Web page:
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'''2009 Winners' Circle'''
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With the four available prizes for 2009, the official winners of the Challenger were:
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{| class="wikitable"
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|-
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! Prize !! Team !! Points
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|-
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| DC3 Prize (U.S. Winner) || Little Bobby Tables || 1,772
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|-
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| SANS Prize - High School (U.S.) || pwnage || 1,309
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|-
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| SANS Prize - Undergraduate (U.S.) || WilmU || 1,732
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|-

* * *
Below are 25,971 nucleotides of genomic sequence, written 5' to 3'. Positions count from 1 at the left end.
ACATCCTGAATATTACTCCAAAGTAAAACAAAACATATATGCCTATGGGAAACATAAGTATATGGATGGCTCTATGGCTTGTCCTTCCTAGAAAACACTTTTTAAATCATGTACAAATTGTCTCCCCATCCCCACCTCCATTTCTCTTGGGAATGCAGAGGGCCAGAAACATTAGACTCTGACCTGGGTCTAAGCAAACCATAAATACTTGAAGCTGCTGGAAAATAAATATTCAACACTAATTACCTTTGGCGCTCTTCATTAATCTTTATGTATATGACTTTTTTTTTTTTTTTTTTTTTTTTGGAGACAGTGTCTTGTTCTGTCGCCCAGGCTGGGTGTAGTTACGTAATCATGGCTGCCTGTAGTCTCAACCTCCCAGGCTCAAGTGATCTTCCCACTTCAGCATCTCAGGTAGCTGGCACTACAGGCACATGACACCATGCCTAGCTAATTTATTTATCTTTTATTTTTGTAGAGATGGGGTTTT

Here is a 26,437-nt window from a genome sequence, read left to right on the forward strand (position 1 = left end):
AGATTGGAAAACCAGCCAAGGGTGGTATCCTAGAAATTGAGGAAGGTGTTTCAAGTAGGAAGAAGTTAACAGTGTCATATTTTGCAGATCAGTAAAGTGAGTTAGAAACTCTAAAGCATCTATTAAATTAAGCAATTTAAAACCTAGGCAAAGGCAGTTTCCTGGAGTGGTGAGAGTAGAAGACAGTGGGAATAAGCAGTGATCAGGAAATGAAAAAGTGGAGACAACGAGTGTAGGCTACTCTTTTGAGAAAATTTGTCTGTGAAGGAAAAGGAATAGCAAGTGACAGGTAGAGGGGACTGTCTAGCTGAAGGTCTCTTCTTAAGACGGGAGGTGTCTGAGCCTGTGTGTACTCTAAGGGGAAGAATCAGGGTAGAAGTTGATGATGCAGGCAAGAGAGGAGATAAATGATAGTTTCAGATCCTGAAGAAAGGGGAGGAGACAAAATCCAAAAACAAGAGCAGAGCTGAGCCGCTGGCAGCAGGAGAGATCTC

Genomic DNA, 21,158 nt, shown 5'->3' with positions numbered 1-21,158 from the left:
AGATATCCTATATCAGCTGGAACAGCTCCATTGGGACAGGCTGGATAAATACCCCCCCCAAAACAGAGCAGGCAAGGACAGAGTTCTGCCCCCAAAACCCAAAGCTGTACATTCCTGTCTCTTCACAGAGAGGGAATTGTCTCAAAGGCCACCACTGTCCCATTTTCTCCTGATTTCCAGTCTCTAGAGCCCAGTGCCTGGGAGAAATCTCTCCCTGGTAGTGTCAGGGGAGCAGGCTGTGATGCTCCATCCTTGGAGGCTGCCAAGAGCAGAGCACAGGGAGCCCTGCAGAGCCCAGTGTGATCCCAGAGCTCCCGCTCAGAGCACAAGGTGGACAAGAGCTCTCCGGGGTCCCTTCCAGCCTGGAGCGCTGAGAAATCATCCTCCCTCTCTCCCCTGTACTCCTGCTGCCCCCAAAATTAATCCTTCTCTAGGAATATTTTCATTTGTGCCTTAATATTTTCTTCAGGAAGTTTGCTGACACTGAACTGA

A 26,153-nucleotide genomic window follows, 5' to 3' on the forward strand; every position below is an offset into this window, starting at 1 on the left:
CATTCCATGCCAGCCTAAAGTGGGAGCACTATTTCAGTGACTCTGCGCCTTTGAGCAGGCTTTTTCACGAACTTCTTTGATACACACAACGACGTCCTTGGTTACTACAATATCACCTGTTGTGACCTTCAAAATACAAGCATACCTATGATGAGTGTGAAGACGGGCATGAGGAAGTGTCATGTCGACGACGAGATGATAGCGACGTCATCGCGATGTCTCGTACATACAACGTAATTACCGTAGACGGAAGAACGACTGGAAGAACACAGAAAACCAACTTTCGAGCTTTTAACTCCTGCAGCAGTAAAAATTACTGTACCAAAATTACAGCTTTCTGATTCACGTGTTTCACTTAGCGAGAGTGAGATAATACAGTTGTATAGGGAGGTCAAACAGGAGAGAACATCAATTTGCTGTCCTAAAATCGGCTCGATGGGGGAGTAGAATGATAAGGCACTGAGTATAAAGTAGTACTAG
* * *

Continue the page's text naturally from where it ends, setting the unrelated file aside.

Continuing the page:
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| IMPACT Prize (International & Overall) || DFRC || 2,014
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|}
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== 2010 DC3 Digital Forensics Challenge ==
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A total of 1010 teams from 48 states and 53 countries applied to enter the 2010 DC3 Challenge. This is a 12% decrease in team applications from 1,153 teams from 49 states and 61 countries entered in 2009. Of that number of teams in 2010, 70 teams submitted solution packets back to FX for grading.  This is a 59% increase in the number of submissions returned to the DC3 Challenge from 2009 with 44 submissions returned. 
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'''2010 Sponsors'''